In 2008, Johansson and Andersson founded Utmarken: a hybrid venue, rehearsal space and record shop housed in a former car repair garage. Utmarken served as the bedrock in which ideas for Neutral took root, being Herner and Johansson’s main hangout, but it wasn’t until late 2013 that the band made its first recordings. The result was the Neutral’s debut, Grå Våg Gamlestaden, a noise music ode to an area of Gothenburg where both Herner and Johansson lived at the time.

“When we record, we can do anything,” says Herner. “We have a very instinctive way of working. We don’t discuss concepts in too much depth. I have very clear conceptual ideas for all of our recordings, but since I don’t explain my ideas to Dan, he will work with the sounds and voice from his perspective. It’s a good way of making sure that we use what is good, instead of stuff that fits the concept, but doesn’t sound very good.”

Unlike traditional bands, Neutral do not use drums (save for a single track, A-B-C, which appears on their untitled 7” single, released by I Dischi Del Barone in 2017), rehearse or record their material in the same room. Even prior to Herner’s relocation to Malmö, in the autumn of 2014, the duo recorded independently. Ideas would be sketched out onto reel-to-reel tape, or audio cassette, added to, looped and amended before being mixed down digitally. “I only have basic computer skills, when it comes to music,” admits Johansson during our interview. “And we’ve been working with the analogue format for so long. [Tape] catches the atmosphere of the aesthetics that we aim for. We are not really interested in going into a studio.”

The sense of intimacy that seems essential to Herner and Johansson’s working relationship is apparent on all of Neutral’s recordings, but really comes to the foreground on their latest 12”, När. Released by Omlott last October, songs on this 8-track mini album, were crafted in Herner and Johansson’s home studios, in between one-off shows in the US, Belgium and a micro tour with Lydia Lunch.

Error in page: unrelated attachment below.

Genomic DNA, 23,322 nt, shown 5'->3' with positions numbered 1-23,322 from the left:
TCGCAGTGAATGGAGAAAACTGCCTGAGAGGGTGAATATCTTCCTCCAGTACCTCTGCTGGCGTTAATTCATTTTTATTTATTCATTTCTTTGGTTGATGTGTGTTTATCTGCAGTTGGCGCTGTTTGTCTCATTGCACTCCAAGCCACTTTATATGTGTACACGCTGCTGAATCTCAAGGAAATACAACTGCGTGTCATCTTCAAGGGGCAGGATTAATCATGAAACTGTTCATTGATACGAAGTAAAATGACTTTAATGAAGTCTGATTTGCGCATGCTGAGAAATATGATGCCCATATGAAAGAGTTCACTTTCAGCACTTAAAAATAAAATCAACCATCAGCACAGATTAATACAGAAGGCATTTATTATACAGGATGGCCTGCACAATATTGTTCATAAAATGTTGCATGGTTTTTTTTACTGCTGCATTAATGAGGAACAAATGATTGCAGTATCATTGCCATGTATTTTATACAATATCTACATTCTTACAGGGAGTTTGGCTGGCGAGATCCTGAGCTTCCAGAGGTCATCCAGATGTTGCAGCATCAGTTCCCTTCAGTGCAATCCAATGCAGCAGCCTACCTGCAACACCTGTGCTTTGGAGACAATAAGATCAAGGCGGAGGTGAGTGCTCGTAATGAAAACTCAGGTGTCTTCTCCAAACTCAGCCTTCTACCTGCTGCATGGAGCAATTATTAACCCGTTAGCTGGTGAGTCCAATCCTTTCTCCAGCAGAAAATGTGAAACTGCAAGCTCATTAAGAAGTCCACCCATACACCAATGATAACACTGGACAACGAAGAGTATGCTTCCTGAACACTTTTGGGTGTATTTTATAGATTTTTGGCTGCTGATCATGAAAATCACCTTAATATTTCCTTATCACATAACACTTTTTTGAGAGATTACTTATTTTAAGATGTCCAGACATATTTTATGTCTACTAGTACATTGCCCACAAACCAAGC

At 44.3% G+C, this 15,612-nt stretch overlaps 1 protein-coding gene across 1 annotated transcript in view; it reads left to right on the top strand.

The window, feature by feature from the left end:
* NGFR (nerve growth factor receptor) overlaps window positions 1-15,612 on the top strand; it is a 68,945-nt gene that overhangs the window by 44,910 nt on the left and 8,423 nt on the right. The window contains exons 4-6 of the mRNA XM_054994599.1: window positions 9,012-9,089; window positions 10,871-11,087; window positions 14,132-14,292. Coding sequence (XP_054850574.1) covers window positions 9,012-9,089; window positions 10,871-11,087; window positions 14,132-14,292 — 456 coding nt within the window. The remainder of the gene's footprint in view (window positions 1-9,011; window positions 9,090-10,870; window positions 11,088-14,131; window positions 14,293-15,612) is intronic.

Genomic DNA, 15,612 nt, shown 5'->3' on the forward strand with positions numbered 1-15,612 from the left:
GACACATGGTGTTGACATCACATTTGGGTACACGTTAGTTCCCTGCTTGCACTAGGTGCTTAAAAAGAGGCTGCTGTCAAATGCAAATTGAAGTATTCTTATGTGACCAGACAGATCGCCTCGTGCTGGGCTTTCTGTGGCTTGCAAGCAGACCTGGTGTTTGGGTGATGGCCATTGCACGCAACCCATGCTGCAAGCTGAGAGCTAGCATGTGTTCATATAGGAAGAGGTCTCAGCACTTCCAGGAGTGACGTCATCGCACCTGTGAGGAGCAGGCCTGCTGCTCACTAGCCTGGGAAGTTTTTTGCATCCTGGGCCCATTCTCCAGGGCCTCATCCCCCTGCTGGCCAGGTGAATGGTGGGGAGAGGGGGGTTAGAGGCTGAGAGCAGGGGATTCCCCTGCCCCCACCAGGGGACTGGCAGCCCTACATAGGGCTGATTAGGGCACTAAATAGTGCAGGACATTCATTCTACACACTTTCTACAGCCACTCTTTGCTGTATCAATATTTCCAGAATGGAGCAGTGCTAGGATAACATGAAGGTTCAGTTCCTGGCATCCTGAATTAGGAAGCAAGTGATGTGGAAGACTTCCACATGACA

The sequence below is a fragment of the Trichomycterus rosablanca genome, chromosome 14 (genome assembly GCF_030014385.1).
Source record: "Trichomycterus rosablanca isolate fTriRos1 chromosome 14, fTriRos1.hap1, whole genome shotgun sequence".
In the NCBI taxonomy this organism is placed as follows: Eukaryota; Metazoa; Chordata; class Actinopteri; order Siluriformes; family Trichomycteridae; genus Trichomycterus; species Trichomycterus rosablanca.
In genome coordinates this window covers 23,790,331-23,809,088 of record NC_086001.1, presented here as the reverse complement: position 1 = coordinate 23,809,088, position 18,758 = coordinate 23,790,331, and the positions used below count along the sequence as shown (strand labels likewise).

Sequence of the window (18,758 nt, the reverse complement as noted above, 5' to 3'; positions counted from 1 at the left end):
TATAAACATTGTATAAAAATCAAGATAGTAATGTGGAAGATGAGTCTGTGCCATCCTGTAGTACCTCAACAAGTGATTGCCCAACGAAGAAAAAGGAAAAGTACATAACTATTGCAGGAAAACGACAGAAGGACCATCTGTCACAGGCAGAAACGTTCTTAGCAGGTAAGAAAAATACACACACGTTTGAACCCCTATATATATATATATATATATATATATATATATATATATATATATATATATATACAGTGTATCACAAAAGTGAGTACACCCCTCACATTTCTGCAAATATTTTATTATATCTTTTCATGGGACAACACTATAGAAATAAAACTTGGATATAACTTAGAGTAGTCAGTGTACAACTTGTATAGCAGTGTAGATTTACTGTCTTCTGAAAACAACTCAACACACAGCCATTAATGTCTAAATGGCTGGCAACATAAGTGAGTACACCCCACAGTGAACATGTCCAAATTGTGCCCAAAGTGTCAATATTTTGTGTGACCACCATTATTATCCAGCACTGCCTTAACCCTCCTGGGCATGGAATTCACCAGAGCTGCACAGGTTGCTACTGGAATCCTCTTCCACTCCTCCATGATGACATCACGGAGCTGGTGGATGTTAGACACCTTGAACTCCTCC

Neutral prepared foundation recordings before taking the songs on the road. “We used to bring a reel-to-reel to our gigs, but we stopped out of convenience.” says Johansson. “The foundation [recordings] are put on another device that doesn’t weigh a ton.” Neutral then developed the compositions by layering improvised guitar feedback over the recordings, a technique that allows for deviation, but keeps the music firmly grounded.

Herner and Johansson have also collaborated in the guise of their respective solo projects, Leda and Sewer Election, most notably for the Maar LP. Commissioned by the Belgian B.A.A.D.M. label, and released in 2015, the record attempts to soundtrack a still photograph with two twenty-minute compositions. The image, which also adorns the record sleeve, shows a writhing dog fossilised in Vesuvian ash. The dog’s eternal pose, and apparent discomfort in the face of the inevitable, brings to mind the ouroboros: an ancient symbol depicting a serpent eating its own tail. By way of its repetitive nature, Neutral’s music echoes this emblem of destruction and creation. It also suggests that, unlike the brittle and unfortunate canine, Neutral’s reality is solid and imperishable.

Neutral’s När is released by Omlott.

Ilia Rogatchevski
Originally published by The Wire, March 2018